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NFL Starting Running Backs — Ranked From Worst To Best

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The running game has lost some of its value in recent years where rule changes and uptempo offenses have benefited quarterbacks and receivers, but the best NFL highlight is still a running back who breaks for a long rush after plowing over a defender (or three).

We’ve ranked every starting running back in the league, ordering our list from worst to best. Many teams use multiple running backs these days, so we highlighted the rusher who was listed at the top of his team’s depth chart as of Oct. 1, 2018.

James Conner (Pittsburgh Steelers)

Maybe it’s unfair to rank Conner and the Steelers last, because of stud running back Le’Veon Bell’s contract dispute, but it’s a fact that Conner hasn’t stepped up when given the opportunity to show his team he can carry the load. In a nationally televised primetime game against the rival Baltimore Ravens, Conner came up with only 19 yards, the fewest for a Steelers rusher since 1970.

Getty Images | Joe Sargent

Peyton Barber (Tampa Bay Buccaneers)

Barber is yet another guy who’s yet to reveal his full potential, mostly due to playing on an offense that doesn’t run the ball often. The undrafted rusher had a pedestrian rookie season in 2017 and has had a slow start to 2018, averaging only three yards per carry and no rushing touchdowns through four games. If his numbers stay low, he’ll likely lose his starting job to rookie Ronald Jones.

Getty Images | Brian Blanco

Jamaal Williams (Green Bay Packers)

Another likely victim of playing for a pass-heavy offense, Williams’ career numbers haven’t been impressive now into his second season. In 2017, he averaged about 34 rushing yards per game and didn’t have a single run longer than 25 yards. His performance so far in 2018 has been similar, leading to estimations that he’ll lose his starting job to teammate Aaron Jones.

Getty Images | Gregory Shamus

Marlon Mack (Indianapolis Colts)

A nagging hamstring injury has kept this second-year rusher from showing his true potential. He’s yet to have a 100-yard rushing game but his career is likely just getting started. Of course, the Colts are one of the most pass-heavy teams in the league, so even if he’s healthy we might not get to see Mack get many touches.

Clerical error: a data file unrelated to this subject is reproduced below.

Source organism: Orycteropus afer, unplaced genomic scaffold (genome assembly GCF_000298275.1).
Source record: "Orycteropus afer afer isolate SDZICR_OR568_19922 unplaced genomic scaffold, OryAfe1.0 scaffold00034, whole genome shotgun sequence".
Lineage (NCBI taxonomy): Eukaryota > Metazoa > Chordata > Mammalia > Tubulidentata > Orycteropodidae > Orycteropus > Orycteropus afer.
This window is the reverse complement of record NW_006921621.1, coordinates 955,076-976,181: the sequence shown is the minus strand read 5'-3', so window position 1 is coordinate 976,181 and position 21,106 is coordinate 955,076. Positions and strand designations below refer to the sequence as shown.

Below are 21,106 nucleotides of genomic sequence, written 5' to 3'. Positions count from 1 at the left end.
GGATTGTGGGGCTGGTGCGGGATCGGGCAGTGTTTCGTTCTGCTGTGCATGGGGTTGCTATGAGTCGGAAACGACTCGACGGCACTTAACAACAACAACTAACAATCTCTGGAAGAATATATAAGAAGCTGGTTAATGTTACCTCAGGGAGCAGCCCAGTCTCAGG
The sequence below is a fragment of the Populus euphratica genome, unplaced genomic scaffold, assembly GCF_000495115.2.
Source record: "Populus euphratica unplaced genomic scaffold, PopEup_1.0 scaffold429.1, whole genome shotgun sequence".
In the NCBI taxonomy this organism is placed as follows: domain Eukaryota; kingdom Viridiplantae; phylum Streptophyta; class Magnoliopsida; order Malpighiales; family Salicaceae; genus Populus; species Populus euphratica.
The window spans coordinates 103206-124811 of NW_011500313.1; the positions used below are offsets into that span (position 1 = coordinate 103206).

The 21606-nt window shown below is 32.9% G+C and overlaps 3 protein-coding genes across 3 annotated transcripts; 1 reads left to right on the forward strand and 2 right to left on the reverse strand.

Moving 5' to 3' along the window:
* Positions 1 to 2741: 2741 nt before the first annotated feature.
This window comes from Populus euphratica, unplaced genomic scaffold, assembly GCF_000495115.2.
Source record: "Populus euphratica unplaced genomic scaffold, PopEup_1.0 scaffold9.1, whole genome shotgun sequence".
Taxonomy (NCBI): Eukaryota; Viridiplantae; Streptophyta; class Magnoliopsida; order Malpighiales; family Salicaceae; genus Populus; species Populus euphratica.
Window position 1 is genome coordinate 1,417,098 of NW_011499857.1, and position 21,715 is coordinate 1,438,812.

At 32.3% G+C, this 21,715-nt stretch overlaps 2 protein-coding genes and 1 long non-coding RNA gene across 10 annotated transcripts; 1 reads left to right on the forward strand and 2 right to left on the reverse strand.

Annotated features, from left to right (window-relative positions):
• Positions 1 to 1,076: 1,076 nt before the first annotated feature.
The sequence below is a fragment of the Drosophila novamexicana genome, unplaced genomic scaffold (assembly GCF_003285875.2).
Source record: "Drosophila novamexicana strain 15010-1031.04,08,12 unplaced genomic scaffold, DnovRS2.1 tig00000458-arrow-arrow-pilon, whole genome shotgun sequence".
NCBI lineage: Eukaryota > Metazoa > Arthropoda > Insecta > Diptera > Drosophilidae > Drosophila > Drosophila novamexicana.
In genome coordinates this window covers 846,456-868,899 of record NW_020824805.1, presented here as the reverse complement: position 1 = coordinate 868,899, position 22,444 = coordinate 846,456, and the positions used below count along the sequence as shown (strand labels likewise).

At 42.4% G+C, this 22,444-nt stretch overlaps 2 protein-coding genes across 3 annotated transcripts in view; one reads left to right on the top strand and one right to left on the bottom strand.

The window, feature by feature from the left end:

Getty Images | Andy Lyons

Chris Carson (Seattle Seahawks)

Like many running backs, second-year player Chris Carson has missed some significant time due to injuries but what we’ve seen of him has been pretty solid. He missed all but four games as a rookie after breaking his ankle and has missed some time in 2018, but his 59 yards-per-game average puts him at about the middle of all starters.

Getty Images | Harry How

Derrick Henry (Tennessee Titans)

Henry was a legend at Alabama but his NFL running capabilities have been hampered by the two-back system used by the Titans, as well as the fact that they have a quarterback who likes to run. So far in 36 career games, he’s yet to have a 1,000-yard season and has only accounted for 11 total touchdowns. In 2018, he’s shown he still has elite speed but has been about even, in terms of performance, with journeyman Dion Lewis.

Getty Images | Maddie Meyer

Alex Collins (Baltimore Ravens)

Arguably the most surprising running back of 2017, Collins had 1,160 all-purpose yards with the Ravens, including nearly 1,000 on the ground and 4.6 per touch, after being cut by the Seahawks. Now in his third season, Collins’ 2018 numbers have slipped a bit and he faces competition from teammate Kenneth Dixon, but it’s safe to say he runs with a big chip on his shoulder.

Getty Images | Scott Taetsch

LaGarrette Blount (Detroit Lions)

The craziest stat about journeyman LaGarrette Blount: he’s played on three of the last four Super Bowl-winning teams, thanks to his stints with the New England Patriots and Philadelphia Eagles. His numbers have only been incredible once, when he rushed for 1,161 yards and 18 touchdowns in 2016, but he clearly knows how to win. Through four games, his 2018 numbers have been rough and are not helped by the fact that the Lions have three other guys vying for that starting RB slot.

Getty Images | Gregory Shamus

Isaiah Crowell (New York Jets)

Perhaps the most mind-boggling stat of Crowell’s career, now in its fifth season, is that he’s never missed a game. He’s consistently run for 700-800 yards per season and north of four yards per rush but has made more headlines for his touchdown celebrations and controversy on social media. So far in 2018, his first with the Jets, Crowell has stuck close to his career averages despite splitting carries with Bilal Powell.

Getty Images | Joe Robbins

Adrian Peterson (Washington Redskins)

Since 2017, when his 10 mostly outstanding seasons with the Vikings ended, rushing icon Adrian Peterson has bounced around a bit, playing for three other teams. When he was signed by the Redskins this year, nobody expected too much from the back who has played a full season only once since 2012, due to constant injuries. But he’s been nothing short of brilliant through three games in 2018, racking up more than 300 all-purpose yards and three rushing touchdowns. Will Peterson’s fountain of youth run dry or are we witnessing a renaissance?

Getty Images | Patrick Smith

Royce Freeman (Denver Broncos)